Err...one last pose on the books?

Thanks for stopping by, Pete! We enjoyed having you! You were rockin’ (in your school shoes)!

Books to look forward to: Ollie the Purple Elephant by Jarrett J. Krosoczka!

13 Aug

I adore Jarrett J. Krosozcka’s books – especially Punk Farm, which allows me to release my inner Ramone – so it’s a foregone conclusion that I would be excited for the release of Ollie the Purple Elephant. And after watching this video, where Jarrett describes how Ollie was imagined, and a bit of the story, I’m even more excited to read it!

Bonus: learn how to properly pronounce “Krosoczka.” I am pleased to hear that I’ve not been mangling it all these years.

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This storytime is a little fishy…

21 Feb

Okay, that was lame. I admit.

But yes, this is a storytime about fish. Or, more broadly, sea creatures. I start with my fish puppet hidden and ask the kids what animals live in the ocean. I get lots of suggestions before the fish comes out to “bloop bloop” his hello. And, we’re off swimming!

  • Diesen, Deborah. The Pout-Pout Fish. One of the reasons I love this book is for the performance opportunity it gives me.

    Let's go for a swim!

    The Pout-Pout fish sounds a bit like Eeyore, I think, and that’s how his voice comes out of me. Plus, the story is sweet.

  • Grace, Will. The Three Little Fish and the Big Bad Shark. The kids recognize this as a variation of “The Three Little Pigs,” which is cool!
  • Flannelboard: “Five Little Sea Creatures” I substituted a crab for the lobster because that’s the pattern I had. The kids named all the sea creatures and helped with the counting.
  • Peck, Jan. Way Down Deep in the Deep Blue Sea. As early literacy skills learning goes, this book is a winner. It’s repetitive, has opportunities for the kids to participate (by naming the sea creatures and “swimming away”), and is generally just all around fun.
  • Song: “Slippery Fish” – by Charlotte Diamond. Oh, we love this song! It’s silly and gets us all up and moving as we pretend to “swim” our hands like fish, wiggle our tentacles like octopus, and use our arms as a shark’s gaping jaws.

Other books I might substitute based on group’s mood/attention span or my boredom:

  • Blackstone, Stella. Secret Seahorse.  The kids look for the seahorse on each page and tell me where it is. They are not allowed to simply point and say “there!”; they have to describe it’s location with more vocabulary.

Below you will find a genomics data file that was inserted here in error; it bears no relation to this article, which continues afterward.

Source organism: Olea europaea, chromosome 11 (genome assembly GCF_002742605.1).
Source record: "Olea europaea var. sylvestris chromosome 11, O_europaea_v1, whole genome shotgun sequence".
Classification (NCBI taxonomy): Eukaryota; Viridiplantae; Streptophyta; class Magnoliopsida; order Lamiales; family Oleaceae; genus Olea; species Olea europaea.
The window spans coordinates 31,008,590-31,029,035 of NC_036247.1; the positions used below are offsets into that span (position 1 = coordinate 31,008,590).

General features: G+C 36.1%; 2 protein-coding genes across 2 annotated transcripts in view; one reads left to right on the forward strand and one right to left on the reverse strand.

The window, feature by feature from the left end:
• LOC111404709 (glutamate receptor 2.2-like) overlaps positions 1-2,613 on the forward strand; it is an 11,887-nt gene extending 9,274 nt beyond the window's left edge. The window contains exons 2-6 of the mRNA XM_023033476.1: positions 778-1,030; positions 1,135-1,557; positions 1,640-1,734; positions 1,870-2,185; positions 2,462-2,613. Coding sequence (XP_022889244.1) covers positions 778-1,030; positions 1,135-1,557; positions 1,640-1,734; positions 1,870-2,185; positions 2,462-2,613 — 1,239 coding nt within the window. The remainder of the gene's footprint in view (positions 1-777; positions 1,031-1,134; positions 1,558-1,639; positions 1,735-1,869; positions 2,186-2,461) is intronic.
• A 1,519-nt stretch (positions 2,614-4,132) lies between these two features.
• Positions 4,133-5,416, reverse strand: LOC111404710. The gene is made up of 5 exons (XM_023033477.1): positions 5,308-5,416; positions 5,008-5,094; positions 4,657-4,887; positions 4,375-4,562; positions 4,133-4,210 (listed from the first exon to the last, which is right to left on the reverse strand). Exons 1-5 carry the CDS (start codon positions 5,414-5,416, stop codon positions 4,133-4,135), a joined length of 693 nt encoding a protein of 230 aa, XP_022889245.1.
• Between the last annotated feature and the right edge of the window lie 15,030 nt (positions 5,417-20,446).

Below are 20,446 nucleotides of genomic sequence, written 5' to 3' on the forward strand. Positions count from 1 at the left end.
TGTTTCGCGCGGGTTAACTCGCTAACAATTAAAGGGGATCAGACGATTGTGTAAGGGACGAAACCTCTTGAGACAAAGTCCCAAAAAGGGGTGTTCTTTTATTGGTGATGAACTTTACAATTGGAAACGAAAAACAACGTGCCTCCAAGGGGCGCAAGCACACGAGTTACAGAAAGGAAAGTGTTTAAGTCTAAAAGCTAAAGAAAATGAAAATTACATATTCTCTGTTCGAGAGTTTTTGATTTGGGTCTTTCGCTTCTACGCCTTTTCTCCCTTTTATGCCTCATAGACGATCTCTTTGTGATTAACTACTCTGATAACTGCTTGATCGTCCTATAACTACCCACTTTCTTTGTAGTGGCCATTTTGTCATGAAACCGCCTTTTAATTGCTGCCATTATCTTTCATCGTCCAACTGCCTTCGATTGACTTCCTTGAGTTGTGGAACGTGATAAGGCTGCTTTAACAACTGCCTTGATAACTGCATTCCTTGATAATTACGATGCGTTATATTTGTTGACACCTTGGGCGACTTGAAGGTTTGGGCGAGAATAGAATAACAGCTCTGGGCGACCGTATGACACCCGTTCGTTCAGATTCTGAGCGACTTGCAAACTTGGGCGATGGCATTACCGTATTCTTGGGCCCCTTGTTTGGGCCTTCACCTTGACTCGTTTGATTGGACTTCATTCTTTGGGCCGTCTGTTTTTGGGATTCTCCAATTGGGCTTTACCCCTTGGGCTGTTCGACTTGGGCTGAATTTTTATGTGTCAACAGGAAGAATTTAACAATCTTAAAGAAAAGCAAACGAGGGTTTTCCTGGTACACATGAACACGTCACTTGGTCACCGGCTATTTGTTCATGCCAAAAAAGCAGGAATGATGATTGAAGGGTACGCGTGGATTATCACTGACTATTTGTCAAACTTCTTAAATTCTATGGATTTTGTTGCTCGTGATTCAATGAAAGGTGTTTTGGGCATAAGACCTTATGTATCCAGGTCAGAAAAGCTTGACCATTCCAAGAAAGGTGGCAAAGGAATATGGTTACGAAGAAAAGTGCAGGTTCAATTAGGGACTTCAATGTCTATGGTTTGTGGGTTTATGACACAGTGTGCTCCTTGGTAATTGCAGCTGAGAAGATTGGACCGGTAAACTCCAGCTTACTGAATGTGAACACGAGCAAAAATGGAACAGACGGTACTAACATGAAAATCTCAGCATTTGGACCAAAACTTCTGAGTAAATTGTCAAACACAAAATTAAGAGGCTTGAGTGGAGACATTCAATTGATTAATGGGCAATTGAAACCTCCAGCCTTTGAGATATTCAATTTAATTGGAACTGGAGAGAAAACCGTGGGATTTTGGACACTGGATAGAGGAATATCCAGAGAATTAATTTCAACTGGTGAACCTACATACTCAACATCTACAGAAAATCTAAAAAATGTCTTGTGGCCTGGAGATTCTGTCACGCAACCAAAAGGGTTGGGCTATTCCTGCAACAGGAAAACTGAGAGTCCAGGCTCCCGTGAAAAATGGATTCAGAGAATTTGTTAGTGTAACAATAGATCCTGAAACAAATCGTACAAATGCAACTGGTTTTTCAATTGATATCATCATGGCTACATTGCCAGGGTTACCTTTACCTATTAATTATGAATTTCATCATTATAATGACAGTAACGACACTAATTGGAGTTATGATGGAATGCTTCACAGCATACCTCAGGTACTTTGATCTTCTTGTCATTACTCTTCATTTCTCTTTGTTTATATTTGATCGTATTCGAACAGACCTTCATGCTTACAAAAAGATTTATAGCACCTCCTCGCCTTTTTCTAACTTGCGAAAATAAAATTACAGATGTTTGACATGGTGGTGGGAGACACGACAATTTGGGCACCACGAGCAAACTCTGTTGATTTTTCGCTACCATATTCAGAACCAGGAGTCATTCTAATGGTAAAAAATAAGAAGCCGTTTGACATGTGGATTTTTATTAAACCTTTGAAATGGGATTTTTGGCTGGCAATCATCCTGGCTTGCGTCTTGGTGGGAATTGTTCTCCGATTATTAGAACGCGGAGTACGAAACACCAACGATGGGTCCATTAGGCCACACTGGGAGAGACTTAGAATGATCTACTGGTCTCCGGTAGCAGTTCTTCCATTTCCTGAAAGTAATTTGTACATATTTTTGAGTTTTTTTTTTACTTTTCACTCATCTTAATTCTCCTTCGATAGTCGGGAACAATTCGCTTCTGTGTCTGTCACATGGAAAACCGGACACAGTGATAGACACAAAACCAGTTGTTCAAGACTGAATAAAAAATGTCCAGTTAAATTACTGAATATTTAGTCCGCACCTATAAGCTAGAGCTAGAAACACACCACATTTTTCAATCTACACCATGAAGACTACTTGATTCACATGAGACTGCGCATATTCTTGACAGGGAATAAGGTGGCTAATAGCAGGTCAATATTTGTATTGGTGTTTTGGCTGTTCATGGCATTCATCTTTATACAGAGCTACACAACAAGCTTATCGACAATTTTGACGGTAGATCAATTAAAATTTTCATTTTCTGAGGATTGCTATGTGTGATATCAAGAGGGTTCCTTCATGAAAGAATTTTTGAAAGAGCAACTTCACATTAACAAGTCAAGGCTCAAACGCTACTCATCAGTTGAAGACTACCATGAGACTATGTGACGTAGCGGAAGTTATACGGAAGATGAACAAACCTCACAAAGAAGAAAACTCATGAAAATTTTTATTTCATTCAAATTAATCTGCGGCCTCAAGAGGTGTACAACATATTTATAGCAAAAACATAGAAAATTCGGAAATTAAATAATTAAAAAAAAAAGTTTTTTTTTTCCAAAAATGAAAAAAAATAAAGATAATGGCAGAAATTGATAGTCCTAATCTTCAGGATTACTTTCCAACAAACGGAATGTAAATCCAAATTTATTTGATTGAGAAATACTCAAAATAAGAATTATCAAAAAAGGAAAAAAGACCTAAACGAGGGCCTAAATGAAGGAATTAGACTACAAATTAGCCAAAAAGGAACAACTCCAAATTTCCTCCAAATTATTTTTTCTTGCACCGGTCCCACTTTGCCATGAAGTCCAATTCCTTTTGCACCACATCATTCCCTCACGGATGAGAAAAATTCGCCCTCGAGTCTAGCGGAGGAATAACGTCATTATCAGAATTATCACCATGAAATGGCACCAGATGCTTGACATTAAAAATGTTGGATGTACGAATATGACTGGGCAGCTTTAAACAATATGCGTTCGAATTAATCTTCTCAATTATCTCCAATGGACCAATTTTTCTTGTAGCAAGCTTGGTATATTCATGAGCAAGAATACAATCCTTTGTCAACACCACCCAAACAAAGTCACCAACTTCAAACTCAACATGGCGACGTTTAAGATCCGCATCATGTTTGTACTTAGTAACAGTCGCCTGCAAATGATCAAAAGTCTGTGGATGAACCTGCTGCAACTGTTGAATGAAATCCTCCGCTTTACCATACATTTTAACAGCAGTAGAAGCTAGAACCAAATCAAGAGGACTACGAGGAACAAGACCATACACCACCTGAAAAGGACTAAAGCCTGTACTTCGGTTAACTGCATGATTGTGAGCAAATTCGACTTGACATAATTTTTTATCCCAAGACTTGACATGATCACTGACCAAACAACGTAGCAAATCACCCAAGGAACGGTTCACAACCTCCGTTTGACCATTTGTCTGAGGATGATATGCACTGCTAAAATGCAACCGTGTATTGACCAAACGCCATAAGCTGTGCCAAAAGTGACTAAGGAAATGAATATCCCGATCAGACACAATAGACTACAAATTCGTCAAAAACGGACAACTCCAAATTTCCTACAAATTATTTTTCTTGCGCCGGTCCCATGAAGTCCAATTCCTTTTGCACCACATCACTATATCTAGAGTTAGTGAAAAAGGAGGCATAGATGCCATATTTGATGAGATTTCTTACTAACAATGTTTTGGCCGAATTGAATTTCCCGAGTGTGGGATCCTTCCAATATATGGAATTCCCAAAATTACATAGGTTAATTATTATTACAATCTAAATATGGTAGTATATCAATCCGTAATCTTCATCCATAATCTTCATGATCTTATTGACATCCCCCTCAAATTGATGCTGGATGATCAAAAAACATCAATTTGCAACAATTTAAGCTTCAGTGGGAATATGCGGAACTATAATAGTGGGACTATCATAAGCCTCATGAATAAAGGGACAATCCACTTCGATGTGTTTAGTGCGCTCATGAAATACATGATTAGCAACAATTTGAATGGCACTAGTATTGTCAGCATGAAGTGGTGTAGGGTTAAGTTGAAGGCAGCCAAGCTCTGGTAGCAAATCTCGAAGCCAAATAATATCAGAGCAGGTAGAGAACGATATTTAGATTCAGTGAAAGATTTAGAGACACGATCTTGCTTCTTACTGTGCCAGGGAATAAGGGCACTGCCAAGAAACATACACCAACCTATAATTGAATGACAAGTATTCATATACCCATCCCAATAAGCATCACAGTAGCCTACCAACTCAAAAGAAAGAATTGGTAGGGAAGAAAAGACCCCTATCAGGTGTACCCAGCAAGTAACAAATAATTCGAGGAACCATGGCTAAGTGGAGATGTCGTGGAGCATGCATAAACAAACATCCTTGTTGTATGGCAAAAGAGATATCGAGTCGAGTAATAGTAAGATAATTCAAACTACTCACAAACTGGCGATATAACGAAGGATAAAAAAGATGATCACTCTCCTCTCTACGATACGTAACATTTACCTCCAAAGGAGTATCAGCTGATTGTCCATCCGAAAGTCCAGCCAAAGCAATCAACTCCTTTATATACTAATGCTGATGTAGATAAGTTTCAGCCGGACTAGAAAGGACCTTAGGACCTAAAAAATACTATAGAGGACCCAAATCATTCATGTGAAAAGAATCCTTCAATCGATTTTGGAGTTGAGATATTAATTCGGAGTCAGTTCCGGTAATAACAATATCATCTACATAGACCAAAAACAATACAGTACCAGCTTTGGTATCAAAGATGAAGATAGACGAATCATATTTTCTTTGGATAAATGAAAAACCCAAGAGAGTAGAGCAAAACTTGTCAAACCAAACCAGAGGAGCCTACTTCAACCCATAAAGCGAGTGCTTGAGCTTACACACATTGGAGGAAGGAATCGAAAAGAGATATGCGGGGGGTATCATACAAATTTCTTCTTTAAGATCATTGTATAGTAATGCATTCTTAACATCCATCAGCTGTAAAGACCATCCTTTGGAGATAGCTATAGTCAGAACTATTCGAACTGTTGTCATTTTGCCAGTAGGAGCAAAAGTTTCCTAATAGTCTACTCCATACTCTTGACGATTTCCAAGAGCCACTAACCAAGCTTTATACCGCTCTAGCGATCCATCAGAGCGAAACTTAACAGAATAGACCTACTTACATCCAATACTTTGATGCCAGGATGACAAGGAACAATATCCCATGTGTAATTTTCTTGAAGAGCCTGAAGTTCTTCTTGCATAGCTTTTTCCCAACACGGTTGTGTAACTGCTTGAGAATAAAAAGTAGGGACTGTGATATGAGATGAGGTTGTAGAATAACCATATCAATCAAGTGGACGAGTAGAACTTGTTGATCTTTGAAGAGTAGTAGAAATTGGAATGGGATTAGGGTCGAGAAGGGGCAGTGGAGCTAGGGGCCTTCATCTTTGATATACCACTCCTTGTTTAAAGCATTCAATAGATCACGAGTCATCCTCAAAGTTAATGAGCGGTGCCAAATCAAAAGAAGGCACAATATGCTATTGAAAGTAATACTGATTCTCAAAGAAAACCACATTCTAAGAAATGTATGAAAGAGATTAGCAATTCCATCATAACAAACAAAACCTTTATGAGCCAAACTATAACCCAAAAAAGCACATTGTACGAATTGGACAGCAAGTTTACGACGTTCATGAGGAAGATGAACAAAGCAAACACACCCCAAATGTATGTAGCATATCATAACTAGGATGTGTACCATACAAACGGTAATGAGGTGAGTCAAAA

• Cousins, Lucy. Hooray for Fish! “Spotty fish, stripy fish. Happy fish, gripy fish.” Hello, new vocabulary word! Easily deciphered as a synonym for grumpy based on the fish’s face.
  • Heck, Ed. Big Fish, Little Fish. The kiddos help “read” this one, as I read “big fish,” and they can easily recognize the refrain “little fish.” There are also lots of opposites.

Now I gotta get out of the water. My fingers are getting pruny.

We’re Reading Dogs and Cats: A Storytime

1 Feb

Woof! Dog stories. Cat stories. Dog AND cat stories. Here are my picks for a Dog-tastic and Cat-tacular storytime!

I have a lovely chocolate lab puppy puppet, named Hershey,Daisy Kitty who introduces our theme. We talk about why he’s named after chocolate (his color) and if he can eat chocolate (NO WAY! POISON!). We’re going to read stories about dogs, but also some cats, too, because I have the lovely creature to the right living in my house and I’m a bit biased.

  • Masurel, Clare. A Cat and A Dog=Un gato y un perro. A very simple story of a cat and a dog that don’t get along, but the preschoolers love it. We try predicting what will happen when the dog’s ball gets stuck in the tree and the cat’s fish goes in the water.
  • Alborough, Jez. Some Dogs Do. Magical realism in a picture book! “Do dogs fly? Is it true? Some dogs don’t, and some dogs do.”
  • Flannelboard: BINGO. My post on this, and pictures of my flannelboard, here.
  • Dodd, Emma. I Don’t Want a Cool Cat. After reading this one, I follow it up with I Don’t Want a Posh Dog. This gives us the opportunity to compare the covers and talk about what’s the same (the girl), what’s different (one has a dog, the other a cat), and the author’s name on both books (building print awareness and learning about authors and illustrators!).

Other books I like and will trade out for some of the above:

  • Beaumont, Karen.Move Over, Rover! A great repeated line, perfect for little kids who want to help.
  • Gravett, Emily. Dogs. The way Gravett depicts the dog that barks is perfect!
  • Henkes, Kevin. Kitten’s First Full Moon=La primera luna llena de gatita. Beautiful, expressive black-and-white illustrations.
  • Himmelman, Jon. Katie Loves the Kittens. The illustrations/book size are a little small for a large group, but if you’ve got a smaller group, or are sharing with just one young person, this one is lovely. It’s so much fun to express Katie’s excitement: “AROOOOOO!!”

And, don’t forget, when you’re doing dog and cat storytime, you can always include Soft Kitty.  Although I’m kinda partial to this version, performed by a colleague of mine in Colorado.

October means MONSTER STORYTIME!

21 Oct

Last fall, I posted the plan to my monster-themed storytime, that I do around this time every year.  It’s a lot of fun for me, and, I think, the kids, too.

I wanted to add a couple of new additions for this year:

  • McCarty, Peter. Jeremy Draws a Monster. When Jeremy draws a monster, he soon realizes his mistake when the monster asks him to draw item after item: a sandwich, a comfortable chair, a television. But Jeremy’s pen also yields the solution in this non-scary monster book. I don’t THINK I really do voices, but when I read this one for the first time, the monster’s voice came out of me so clearly. It’s a sort of slightly-gruffer, more-enunciated Grover voice.
  • I like this rhyme:

If I were a happy  monster, I’d go HA! HA! HA!

If I were a sad monster, I’d go BOO HOO HOO.

If I were a mad monster, I’d go STOMP! STOMP! STOMP!

If I were a scared monster, I’d go AHH! AHH! AHH!

But I’m just me, you see, so I’ll just READ, READ, READ. (open and close hands like a book)

I hope you’re all having fun with your little monsters (and I’m not referring to the Lady Gaga kind)!